New therapeutic approaches from genomic research
More recently, the biology of the lung cancer disease is becoming better understood by advances in genomics. It is apparent that lung cancer is composed of a plurality of subsets, which are characterized by specific molecular changes.
These genetic changes (known as mutations, amplifications, or gene fusions) are responsible for ensuring that the tumor cells show a malignant growth, therefore they are also called driver mutations. By means of targeted drugs (kinase inhibitors, antibodies) they can be inhibited.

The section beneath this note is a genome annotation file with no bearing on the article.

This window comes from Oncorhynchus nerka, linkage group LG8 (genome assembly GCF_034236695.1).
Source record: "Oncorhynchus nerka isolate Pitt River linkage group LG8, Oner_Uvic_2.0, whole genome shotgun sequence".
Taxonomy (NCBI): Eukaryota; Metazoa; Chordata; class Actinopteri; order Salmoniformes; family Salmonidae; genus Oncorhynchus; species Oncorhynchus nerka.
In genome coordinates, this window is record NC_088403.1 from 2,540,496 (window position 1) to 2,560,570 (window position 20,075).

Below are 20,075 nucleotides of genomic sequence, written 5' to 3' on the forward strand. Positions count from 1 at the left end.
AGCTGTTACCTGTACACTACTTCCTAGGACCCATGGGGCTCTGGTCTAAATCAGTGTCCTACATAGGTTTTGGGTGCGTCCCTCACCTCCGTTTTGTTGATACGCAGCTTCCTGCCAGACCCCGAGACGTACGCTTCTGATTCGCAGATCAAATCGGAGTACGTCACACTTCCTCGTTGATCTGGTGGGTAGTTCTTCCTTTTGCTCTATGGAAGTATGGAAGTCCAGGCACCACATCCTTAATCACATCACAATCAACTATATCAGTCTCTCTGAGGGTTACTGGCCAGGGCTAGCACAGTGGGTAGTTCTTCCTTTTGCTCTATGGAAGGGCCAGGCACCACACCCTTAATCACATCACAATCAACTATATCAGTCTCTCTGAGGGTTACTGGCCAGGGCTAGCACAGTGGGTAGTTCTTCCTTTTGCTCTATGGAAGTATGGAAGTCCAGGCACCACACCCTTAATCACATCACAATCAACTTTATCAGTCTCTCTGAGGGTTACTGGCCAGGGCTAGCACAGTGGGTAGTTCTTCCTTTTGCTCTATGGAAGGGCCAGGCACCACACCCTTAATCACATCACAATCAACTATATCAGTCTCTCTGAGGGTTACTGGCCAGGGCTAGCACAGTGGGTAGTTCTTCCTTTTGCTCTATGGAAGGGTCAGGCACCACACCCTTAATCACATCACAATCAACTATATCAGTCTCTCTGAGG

This “personalized” treatment is often much more effective (higher tumor shrinkage rate, longer survival) and better tolerated than chemotherapy. Although such driver mutations can be found in approximately half of all patients with lung cancer, already approved targeted drugs are only available for a minor part of them. This involves genetic alterations in the EGFR-receptor, the ALK-gene and the ROS-gene. For more driver mutations there is the possibility to participate in clinical trials. Currently, all therapeutically treatable driver mutations belong to the group of adenocarcinoma, for the squamous cell carcinoma and the small cell lung cancer there are no personalized therapeutic approaches available yet.